"This is not the hour of final victory in Europe, but the hour draws near, the hour for which all the American people, all the British people and all the Soviet people have toiled and prayed so long."
- US President Harry Truman
"Our task and our duty are to complete the destruction of the enemy to force him to lay down his arms and surrender unconditionally. The Red Army will fulfil to the end this task and this duty to our people and to all freedom-loving peoples."
- Soviet leader Joseph Stalin
March 5th 1946: ‘Iron Curtain’ speech
On this day in 1946, British Prime Minister Winston Churchill made his famous ‘Iron Curtain’ speech at Westminster College, Missouri. The term had been used prior to 1946, but this was the most public use of it. In the ‘Sinews of Peace’ address, Churchill used the term ‘iron curtain’ to reference a Soviet dominated Eastern Europe. At the time, the West still saw the Soviet Union as an ally after the defeat of Nazi Germany in World War Two, but Churchill’s speech heralded the onset of the Cold War tensions between the capitalist West and communist Russia. As the Cold War took hold, the phrase became popular as a reference to repressive Communist domination of Europe which hid Soviet actions and set a clear divide in Europe.
"From Stettin in the Baltic to Trieste in the Adriatic an iron curtain has descended across the continent”
February 2nd 1943: Battle of Stalingrad ends
On this day in 1943, German troops surrendered to the Soviet Red Army in Stalingrad, thus ending the 5 months of fighting. The Battle of Stalingrad is among the bloodiest battles in the history of warfare, with nearly 2 million casualties. The Germans had attempted to invade Russia and capture Stalingrad, but the Russians fought back and cut off and surrounded the German army. The Russian winter soon set in, with sub-zero temperatures weakening the German forces. Eventually, the remaining army surrendered, and 91,000 were taken prisoner (including 22 generals). The German failure at Stalingrad was a key turning point in the Second World War, as the army never recovered from their defeat.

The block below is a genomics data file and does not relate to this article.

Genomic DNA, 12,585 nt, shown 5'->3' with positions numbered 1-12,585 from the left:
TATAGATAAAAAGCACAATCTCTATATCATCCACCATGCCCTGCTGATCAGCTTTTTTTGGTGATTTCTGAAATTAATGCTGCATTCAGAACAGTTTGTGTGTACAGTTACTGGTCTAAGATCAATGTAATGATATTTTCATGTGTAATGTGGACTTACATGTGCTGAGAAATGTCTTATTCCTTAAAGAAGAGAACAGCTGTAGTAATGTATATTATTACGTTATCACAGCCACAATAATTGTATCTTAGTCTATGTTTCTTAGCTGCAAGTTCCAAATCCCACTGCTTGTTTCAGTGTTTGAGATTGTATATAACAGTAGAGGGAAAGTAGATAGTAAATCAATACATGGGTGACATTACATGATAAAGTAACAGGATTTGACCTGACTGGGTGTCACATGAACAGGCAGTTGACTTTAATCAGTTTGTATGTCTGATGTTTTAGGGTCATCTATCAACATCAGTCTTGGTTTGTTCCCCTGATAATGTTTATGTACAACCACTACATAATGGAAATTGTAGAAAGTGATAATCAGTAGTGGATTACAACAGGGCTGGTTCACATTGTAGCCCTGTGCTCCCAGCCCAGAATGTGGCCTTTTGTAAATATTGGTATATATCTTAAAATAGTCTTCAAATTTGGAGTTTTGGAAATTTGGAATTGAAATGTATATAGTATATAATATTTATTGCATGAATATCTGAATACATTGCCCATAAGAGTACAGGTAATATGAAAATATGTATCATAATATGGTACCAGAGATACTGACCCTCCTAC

December 20th 1917: Cheka established
On this day in 1917, Russian leader Vladimir Lenin issued a decree that founded the Cheka, a secret police force. Lenin appointed the feared Felix Dzerzhinsky as head of the organisation, which soon became infamous for its brutality. The Cheka was created to deal with enemies of the regime. The organisation ran forced labour camps, put down rebellions and riots, tortured and executed political opponents. The Cheka was known for its cruel methods, such as stripping people in the middle of Russian winter and hosing them with cold water and leaving them to freeze. Lenin’s creation of the Cheka has led some to claim that he really was no better than the tsarist regimes he replaced, and have hailed him just a ‘Red Tsar’. The Cheka began the long line of infamous Soviet state security organisations, which led to the KGB.
November 1st 1894: Nicholas II becomes Tsar
On this day in 1894, Nicholas Romanov became the new Tsar of Russia after his father Tsar Alexander III died; Nicholas was aged 26. Nicholas felt unprepared and inexperienced to lead his country. His rule saw Russia’s defeat in the Russo-Japanese War and began Russia’s disastrous involvement in World War One. He was known for violent suppression of protests. He ruled Russia until his abdication on March 2nd 1917 following the Bolshevik revolution. He and his family were then imprisoned and eventually executed by a Bolshevik firing squad in 1918.
September 26th 1849: Pavlov born